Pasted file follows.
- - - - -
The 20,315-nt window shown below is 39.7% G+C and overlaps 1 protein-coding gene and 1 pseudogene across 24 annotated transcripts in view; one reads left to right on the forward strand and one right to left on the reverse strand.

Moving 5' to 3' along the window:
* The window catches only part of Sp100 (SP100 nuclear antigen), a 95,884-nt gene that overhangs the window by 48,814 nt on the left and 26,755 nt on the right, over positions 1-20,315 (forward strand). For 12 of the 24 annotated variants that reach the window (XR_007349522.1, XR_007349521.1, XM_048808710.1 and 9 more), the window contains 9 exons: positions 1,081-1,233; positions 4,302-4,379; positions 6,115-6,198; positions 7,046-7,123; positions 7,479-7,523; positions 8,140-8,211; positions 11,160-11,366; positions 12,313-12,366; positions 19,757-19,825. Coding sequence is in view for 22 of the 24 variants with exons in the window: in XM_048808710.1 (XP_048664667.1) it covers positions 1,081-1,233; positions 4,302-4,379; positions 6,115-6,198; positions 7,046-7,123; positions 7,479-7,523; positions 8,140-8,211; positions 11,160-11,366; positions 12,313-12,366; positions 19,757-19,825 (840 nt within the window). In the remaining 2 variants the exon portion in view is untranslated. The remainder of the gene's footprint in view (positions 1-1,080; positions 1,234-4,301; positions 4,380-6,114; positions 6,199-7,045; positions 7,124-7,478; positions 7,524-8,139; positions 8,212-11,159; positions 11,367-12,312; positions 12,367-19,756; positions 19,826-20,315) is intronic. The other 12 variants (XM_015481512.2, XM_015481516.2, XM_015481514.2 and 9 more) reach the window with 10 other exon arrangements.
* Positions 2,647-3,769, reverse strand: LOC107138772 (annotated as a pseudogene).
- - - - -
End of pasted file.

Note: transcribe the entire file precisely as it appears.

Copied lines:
The 20,315-nt window shown below is 39.7% G+C and overlaps 1 protein-coding gene and 1 pseudogene across 24 annotated transcripts in view; one reads left to right on the forward strand and one right to left on the reverse strand.

Moving 5' to 3' along the window:
* The window catches only part of Sp100 (SP100 nuclear antigen), a 95,884-nt gene that overhangs the window by 48,814 nt on the left and 26,755 nt on the right, over positions 1-20,315 (forward strand). For 12 of the 24 annotated variants that reach the window (XR_007349522.1, XR_007349521.1, XM_048808710.1 and 9 more), the window contains 9 exons: positions 1,081-1,233; positions 4,302-4,379; positions 6,115-6,198; positions 7,046-7,123; positions 7,479-7,523; positions 8,140-8,211; positions 11,160-11,366; positions 12,313-12,366; positions 19,757-19,825. Coding sequence is in view for 22 of the 24 variants with exons in the window: in XM_048808710.1 (XP_048664667.1) it covers positions 1,081-1,233; positions 4,302-4,379; positions 6,115-6,198; positions 7,046-7,123; positions 7,479-7,523; positions 8,140-8,211; positions 11,160-11,366; positions 12,313-12,366; positions 19,757-19,825 (840 nt within the window). In the remaining 2 variants the exon portion in view is untranslated. The remainder of the gene's footprint in view (positions 1-1,080; positions 1,234-4,301; positions 4,380-6,114; positions 6,199-7,045; positions 7,124-7,478; positions 7,524-8,139; positions 8,212-11,159; positions 11,367-12,312; positions 12,367-19,756; positions 19,826-20,315) is intronic. The other 12 variants (XM_015481512.2, XM_015481516.2, XM_015481514.2 and 9 more) reach the window with 10 other exon arrangements.
* Positions 2,647-3,769, reverse strand: LOC107138772 (annotated as a pseudogene).